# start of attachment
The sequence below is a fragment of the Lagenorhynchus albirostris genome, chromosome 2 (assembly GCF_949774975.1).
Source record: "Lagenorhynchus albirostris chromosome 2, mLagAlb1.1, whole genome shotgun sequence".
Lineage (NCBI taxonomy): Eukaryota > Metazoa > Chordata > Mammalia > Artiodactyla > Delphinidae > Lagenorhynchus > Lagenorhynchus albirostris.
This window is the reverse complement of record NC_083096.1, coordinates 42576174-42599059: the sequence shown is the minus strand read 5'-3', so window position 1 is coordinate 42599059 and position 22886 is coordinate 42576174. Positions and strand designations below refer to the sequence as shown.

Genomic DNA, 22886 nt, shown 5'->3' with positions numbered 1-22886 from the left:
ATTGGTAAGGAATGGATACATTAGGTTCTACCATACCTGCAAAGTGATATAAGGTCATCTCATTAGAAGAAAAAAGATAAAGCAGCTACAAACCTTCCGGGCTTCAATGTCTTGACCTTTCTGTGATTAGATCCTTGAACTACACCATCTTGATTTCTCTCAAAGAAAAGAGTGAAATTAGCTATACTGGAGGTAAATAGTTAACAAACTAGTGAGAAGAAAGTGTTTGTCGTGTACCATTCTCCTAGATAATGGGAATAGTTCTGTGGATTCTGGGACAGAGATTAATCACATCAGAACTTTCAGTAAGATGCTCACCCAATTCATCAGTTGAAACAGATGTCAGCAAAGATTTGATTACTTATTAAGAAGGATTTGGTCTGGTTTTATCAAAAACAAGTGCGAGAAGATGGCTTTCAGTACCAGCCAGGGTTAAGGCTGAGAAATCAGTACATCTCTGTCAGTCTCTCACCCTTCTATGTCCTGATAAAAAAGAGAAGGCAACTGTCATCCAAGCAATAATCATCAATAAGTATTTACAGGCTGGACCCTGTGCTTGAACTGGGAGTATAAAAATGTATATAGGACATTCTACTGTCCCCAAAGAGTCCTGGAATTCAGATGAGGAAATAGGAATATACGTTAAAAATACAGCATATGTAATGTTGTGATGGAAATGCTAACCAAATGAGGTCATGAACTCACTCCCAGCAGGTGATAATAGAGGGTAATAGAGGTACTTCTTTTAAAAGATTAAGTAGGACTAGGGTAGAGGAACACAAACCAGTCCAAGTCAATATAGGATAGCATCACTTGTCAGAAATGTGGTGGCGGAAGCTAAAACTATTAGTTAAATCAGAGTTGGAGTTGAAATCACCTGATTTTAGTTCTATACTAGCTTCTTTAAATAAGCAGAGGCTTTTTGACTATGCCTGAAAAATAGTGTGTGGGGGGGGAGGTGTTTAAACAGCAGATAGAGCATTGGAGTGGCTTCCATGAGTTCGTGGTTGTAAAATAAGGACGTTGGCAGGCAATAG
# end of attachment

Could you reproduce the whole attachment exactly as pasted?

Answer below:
The sequence below is a fragment of the Lagenorhynchus albirostris genome, chromosome 2 (assembly GCF_949774975.1).
Source record: "Lagenorhynchus albirostris chromosome 2, mLagAlb1.1, whole genome shotgun sequence".
Lineage (NCBI taxonomy): Eukaryota > Metazoa > Chordata > Mammalia > Artiodactyla > Delphinidae > Lagenorhynchus > Lagenorhynchus albirostris.
This window is the reverse complement of record NC_083096.1, coordinates 42576174-42599059: the sequence shown is the minus strand read 5'-3', so window position 1 is coordinate 42599059 and position 22886 is coordinate 42576174. Positions and strand designations below refer to the sequence as shown.

Genomic DNA, 22886 nt, shown 5'->3' with positions numbered 1-22886 from the left:
ATTGGTAAGGAATGGATACATTAGGTTCTACCATACCTGCAAAGTGATATAAGGTCATCTCATTAGAAGAAAAAAGATAAAGCAGCTACAAACCTTCCGGGCTTCAATGTCTTGACCTTTCTGTGATTAGATCCTTGAACTACACCATCTTGATTTCTCTCAAAGAAAAGAGTGAAATTAGCTATACTGGAGGTAAATAGTTAACAAACTAGTGAGAAGAAAGTGTTTGTCGTGTACCATTCTCCTAGATAATGGGAATAGTTCTGTGGATTCTGGGACAGAGATTAATCACATCAGAACTTTCAGTAAGATGCTCACCCAATTCATCAGTTGAAACAGATGTCAGCAAAGATTTGATTACTTATTAAGAAGGATTTGGTCTGGTTTTATCAAAAACAAGTGCGAGAAGATGGCTTTCAGTACCAGCCAGGGTTAAGGCTGAGAAATCAGTACATCTCTGTCAGTCTCTCACCCTTCTATGTCCTGATAAAAAAGAGAAGGCAACTGTCATCCAAGCAATAATCATCAATAAGTATTTACAGGCTGGACCCTGTGCTTGAACTGGGAGTATAAAAATGTATATAGGACATTCTACTGTCCCCAAAGAGTCCTGGAATTCAGATGAGGAAATAGGAATATACGTTAAAAATACAGCATATGTAATGTTGTGATGGAAATGCTAACCAAATGAGGTCATGAACTCACTCCCAGCAGGTGATAATAGAGGGTAATAGAGGTACTTCTTTTAAAAGATTAAGTAGGACTAGGGTAGAGGAACACAAACCAGTCCAAGTCAATATAGGATAGCATCACTTGTCAGAAATGTGGTGGCGGAAGCTAAAACTATTAGTTAAATCAGAGTTGGAGTTGAAATCACCTGATTTTAGTTCTATACTAGCTTCTTTAAATAAGCAGAGGCTTTTTGACTATGCCTGAAAAATAGTGTGTGGGGGGGGAGGTGTTTAAACAGCAGATAGAGCATTGGAGTGGCTTCCATGAGTTCGTGGTTGTAAAATAAGGACGTTGGCAGGCAATAG